The U.S. Environmental Protection Agency’s decision not to appeal a key federal ruling in favor of West Virginia farmer Lois Alt highlights the cynicism that drives the agency’s water agenda, the American Farm Bureau Federation said on Sept. 22.
The U.S. Court for the Northern District of West Virginia ruled against the EPA and in favor of Alt in October 2013, rejecting the agency’s contention that the Clean Water Act regulates ordinary stormwater runoff from non-production areas of large livestock or poultry farms.
Since no federal court had ever addressed the question of stormwater runoff from farms such as Alt’s, the lower court’s ruling carries implications for tens of thousands of poultry and livestock farms nationwide. An appellate court decision upholding that ruling would make it even harder for the EPA to persist in imposing wide-scale federal permitting requirements on large animal farms. The agency’s voluntary dismissal of its appeal signals a desire to avoid a likely loss.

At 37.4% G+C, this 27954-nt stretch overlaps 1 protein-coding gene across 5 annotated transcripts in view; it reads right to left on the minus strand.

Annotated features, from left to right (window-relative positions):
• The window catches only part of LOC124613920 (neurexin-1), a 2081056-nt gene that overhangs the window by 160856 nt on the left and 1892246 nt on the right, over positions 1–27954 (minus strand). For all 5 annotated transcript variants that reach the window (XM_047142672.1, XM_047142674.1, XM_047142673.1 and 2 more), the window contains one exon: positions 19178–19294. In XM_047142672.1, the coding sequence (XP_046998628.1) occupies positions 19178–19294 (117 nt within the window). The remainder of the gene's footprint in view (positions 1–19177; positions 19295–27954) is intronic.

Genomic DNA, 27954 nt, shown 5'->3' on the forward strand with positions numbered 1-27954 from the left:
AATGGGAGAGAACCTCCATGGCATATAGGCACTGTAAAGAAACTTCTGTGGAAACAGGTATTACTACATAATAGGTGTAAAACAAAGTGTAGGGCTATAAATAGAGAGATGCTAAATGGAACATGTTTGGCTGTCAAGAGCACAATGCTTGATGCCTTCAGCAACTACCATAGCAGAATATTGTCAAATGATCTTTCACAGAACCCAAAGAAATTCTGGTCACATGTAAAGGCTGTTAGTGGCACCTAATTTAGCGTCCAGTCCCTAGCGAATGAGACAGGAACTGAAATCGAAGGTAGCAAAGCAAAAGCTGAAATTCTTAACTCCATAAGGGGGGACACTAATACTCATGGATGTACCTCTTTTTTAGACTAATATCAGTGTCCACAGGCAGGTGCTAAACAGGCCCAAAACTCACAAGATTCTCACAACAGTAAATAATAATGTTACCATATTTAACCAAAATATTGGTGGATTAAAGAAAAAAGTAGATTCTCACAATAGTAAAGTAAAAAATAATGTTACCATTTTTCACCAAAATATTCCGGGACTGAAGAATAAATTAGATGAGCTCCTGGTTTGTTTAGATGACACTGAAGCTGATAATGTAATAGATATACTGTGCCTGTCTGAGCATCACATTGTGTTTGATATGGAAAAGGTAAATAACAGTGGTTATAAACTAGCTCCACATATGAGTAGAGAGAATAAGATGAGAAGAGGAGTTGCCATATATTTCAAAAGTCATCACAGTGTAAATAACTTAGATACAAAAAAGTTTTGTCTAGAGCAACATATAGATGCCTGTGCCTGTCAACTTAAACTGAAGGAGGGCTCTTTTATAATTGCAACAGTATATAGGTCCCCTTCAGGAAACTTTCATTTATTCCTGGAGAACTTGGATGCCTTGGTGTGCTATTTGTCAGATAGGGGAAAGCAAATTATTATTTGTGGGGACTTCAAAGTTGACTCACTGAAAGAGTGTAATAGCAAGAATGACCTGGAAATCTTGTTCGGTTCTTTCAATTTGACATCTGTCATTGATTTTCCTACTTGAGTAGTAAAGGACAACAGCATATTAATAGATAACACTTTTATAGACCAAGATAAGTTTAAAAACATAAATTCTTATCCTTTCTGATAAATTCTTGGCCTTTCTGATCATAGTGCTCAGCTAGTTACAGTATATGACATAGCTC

“EPA knows its effort to regulate perfectly well-run farms cannot withstand legal scrutiny, and the agency doesn’t quite know how to deal with that,” said AFBF President Bob Stallman. “Apparently the agency would rather move on and continue pursuing its regulatory agenda farm to farm but not defend it in court.”
Both AFBF and the West Virginia Farm Bureau joined the suit on the side of Alt.
Stallman called the agency’s move “cynical and cowardly” and said Alt “should be proud of her environmental stewardship and her courage in standing up to EPA. She won an important court victory that will benefit many others, and we are proud to have supported her efforts.”
The EPA’s dispute with Alt began when the agency issued an order threatening her with $37,500 in fines per day unless she applied for a Clean Water Act permit for stormwater runoff from a non-production area of her farm. The agency cited no deficiencies in Alt’s farming practices but contended that stormwater containing even miniscule amounts of manure triggered Clean Water Act liability and permitting obligations.
Alt responded with a lawsuit challenging the order. Her complaint cited the long-standing Clean Water Act exemption of “agricultural stormwater discharges.” The EPA first attempted to back away from the fight about six months after Alt filed suit and just weeks before briefing was to begin. The agency withdrew its order and asked the court to dismiss the suit. The court refused, finding that EPA had not changed its legal position and that the Farm Bureau groups had an ongoing interest in resolving the validity of that position.